12. Erickson, H. P., D. W. Taylor, K. A. Taylor, and D. Bramhill. 1996. Bacterial cell division protein FtsZ assembles into protofilament sheets and minirings, structural homologs of tubulin polymers. Proc. Natl. Acad. Sci. USA 93:519-523. [PMC free article] [PubMed]
13. Errington, J., R. A. Daniel, and D. J. Scheffers. 2003. Cytokinesis in bacteria. Microbiol. Mol. Biol. Rev. 67:52-65. [PMC free article] [PubMed]
14. Evinger, M., and N. Agabian. 1977. Envelope-associated nucleoid from Caulobacter crescentus stalked and swarmer cells. J. Bacteriol. 132:294-301. [PMC free article] [PubMed]
15. Gardy, J. L., M. R. Laird, F. Chen, S. Rey, C. J. Walsh, M. Ester, and F. S. Brinkman. 2005. PSORTb v. 2.0: expanded prediction of bacterial protein subcellular localization and insights gained from comparative proteome analysis. Bioinformatics 21:617-623. [PubMed]
16. Gitai, Z., N. Dye, and L. Shapiro. 2004. An actin-like gene can determine cell polarity in bacteria. Proc. Natl. Acad. Sci. USA 101:8643-8648. [PMC free article] [PubMed]
17. Gitai, Z., N. A. Dye, A. Reisenauer, M. Wachi, and L. Shapiro. 2005. MreB actin-mediated segregation of a specific region of a bacterial chromosome. Cell 120:329-341. [PubMed]
18. Goldfarb, D. S., J. Gariepy, G. Schoolnik, and R. D. Kornberg. 1986. Synthetic peptides as nuclear localization signals. Nature 322:641-644. [PubMed]
19. Jacobs-Wagner, C. 2004. Regulatory proteins with a sense of direction: cell cycle signalling network in Caulobacter. Mol. Microbiol. 51:7-13. [PubMed]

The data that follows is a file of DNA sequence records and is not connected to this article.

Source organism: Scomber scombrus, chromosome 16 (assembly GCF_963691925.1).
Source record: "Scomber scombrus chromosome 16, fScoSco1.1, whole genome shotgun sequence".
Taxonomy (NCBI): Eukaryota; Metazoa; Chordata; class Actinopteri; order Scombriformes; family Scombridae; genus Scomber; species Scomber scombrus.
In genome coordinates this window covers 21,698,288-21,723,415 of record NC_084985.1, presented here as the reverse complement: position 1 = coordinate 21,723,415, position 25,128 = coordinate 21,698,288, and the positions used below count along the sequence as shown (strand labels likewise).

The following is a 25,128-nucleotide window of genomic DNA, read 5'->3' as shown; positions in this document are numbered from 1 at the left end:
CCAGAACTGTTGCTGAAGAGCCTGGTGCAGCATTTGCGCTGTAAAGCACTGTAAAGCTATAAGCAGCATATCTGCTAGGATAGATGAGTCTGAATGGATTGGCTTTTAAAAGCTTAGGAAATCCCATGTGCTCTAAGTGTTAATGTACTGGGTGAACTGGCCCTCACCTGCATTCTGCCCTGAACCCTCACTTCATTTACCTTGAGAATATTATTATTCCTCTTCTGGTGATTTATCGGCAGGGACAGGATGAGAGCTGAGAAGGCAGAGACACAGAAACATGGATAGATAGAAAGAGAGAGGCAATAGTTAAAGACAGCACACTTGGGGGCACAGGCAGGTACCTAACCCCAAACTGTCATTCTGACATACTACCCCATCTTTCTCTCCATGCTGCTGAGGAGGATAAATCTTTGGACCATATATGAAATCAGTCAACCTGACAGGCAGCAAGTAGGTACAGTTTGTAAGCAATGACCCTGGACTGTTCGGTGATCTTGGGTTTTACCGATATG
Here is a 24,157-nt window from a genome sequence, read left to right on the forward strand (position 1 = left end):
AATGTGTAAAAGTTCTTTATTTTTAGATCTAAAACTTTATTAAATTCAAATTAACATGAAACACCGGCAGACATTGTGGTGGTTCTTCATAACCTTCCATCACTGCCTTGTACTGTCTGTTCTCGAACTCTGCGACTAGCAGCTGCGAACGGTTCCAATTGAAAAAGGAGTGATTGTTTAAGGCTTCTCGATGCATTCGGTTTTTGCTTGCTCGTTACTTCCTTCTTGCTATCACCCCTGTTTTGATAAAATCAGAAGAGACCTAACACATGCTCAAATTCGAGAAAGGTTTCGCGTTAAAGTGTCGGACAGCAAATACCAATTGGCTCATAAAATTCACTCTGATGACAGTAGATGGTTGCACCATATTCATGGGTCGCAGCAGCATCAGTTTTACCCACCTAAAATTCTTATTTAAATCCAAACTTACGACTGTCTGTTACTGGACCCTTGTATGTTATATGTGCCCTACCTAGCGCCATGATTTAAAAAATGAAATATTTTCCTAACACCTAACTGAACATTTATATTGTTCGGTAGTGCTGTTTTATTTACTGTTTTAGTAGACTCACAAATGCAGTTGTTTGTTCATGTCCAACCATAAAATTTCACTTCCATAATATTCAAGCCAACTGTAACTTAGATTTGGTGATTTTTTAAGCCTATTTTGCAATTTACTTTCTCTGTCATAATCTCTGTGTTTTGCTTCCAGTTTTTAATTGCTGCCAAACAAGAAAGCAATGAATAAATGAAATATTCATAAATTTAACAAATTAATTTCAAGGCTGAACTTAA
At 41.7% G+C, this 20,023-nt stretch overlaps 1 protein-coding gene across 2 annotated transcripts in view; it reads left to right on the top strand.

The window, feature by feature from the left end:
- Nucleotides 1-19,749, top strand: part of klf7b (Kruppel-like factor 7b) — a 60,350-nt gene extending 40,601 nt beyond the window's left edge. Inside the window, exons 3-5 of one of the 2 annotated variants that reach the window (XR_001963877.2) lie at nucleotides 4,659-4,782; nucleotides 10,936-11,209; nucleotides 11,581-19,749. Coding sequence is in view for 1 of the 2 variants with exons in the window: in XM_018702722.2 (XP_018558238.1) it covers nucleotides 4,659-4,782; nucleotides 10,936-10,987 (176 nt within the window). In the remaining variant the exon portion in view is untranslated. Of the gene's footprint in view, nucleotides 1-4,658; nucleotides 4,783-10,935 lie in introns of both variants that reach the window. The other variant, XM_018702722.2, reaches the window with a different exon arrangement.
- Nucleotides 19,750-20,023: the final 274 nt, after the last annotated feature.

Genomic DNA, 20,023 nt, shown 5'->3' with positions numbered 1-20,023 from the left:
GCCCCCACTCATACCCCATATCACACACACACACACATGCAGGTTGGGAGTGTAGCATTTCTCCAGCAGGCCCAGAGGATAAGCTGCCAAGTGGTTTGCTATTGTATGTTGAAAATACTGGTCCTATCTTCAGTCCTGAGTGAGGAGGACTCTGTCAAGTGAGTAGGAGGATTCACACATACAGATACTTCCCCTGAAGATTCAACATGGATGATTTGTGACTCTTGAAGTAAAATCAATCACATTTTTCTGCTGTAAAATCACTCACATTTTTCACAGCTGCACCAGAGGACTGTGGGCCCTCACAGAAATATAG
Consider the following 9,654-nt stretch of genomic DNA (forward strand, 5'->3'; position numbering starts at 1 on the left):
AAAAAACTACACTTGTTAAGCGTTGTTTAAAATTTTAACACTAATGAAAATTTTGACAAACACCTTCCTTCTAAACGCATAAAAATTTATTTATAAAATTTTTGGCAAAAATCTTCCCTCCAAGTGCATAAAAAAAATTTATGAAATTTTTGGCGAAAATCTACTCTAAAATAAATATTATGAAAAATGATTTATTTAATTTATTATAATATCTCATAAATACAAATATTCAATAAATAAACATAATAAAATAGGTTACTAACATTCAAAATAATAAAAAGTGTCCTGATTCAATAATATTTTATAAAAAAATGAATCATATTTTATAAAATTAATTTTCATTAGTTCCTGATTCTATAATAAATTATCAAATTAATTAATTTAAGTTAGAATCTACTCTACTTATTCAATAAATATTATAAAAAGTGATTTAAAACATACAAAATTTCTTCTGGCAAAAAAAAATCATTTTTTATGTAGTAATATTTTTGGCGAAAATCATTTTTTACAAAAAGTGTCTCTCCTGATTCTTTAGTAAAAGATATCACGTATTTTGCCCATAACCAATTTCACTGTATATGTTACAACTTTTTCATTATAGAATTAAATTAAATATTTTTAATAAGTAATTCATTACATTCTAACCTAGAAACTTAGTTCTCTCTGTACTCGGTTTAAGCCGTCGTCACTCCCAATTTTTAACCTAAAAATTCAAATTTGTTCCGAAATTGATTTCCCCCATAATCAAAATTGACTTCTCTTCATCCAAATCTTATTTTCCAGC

20. Jones, L. J., R. Carballido-Lopez, and J. Errington. 2001. Control of cell shape in bacteria: helical, actin-like filaments in Bacillus subtilis. Cell 104:913-922. [PubMed]
21. Keiler, K. C., P. R. Waller, and R. T. Sauer. 1996. Role of a peptide tagging system in degradation of proteins synthesized from damaged messenger RNA. Science 271:990-993. [PubMed]
22. Maddock, J. R., and L. Shapiro. 1993. Polar location of the chemoreceptor complex in the Escherichia coli cell. Science 259:1717-1723. [PubMed]
23. McAdams, H. H., and L. Shapiro. 2003. A bacterial cell-cycle regulatory network operating in time and space. Science 301:1874-1877. [PubMed]
24. Meisenzahl, A. C., L. Shapiro, and U. Jenal. 1997. Isolation and characterization of a xylose-dependent promoter from Caulobacter crescentus. J. Bacteriol. 179:592-600. [PMC free article] [PubMed]
25. Moreland, R. B., H. G. Nam, L. M. Hereford, and H. M. Fried. 1985. Identification of a nuclear localization signal of a yeast ribosomal protein. Proc. Natl. Acad. Sci. USA 82:6561-6565. [PMC free article] [PubMed]